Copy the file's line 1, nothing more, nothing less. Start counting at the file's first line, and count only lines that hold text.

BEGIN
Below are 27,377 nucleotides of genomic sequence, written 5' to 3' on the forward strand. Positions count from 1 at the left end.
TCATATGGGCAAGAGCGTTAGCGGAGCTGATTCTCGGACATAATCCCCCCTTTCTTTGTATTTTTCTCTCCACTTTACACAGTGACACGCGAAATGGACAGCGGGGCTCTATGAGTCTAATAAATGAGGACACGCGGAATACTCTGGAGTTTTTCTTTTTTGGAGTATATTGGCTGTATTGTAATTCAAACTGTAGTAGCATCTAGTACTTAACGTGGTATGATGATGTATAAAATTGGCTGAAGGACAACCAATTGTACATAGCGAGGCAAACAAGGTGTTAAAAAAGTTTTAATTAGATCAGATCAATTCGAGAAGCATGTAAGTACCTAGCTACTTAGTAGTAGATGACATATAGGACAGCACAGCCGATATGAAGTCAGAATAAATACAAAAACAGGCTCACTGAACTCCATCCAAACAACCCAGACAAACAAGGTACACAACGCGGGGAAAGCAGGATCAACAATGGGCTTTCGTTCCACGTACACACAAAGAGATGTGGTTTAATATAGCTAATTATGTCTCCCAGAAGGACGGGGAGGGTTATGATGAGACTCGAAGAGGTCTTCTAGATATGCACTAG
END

Below are 27,377 nucleotides of genomic sequence, written 5' to 3' on the forward strand. Positions count from 1 at the left end.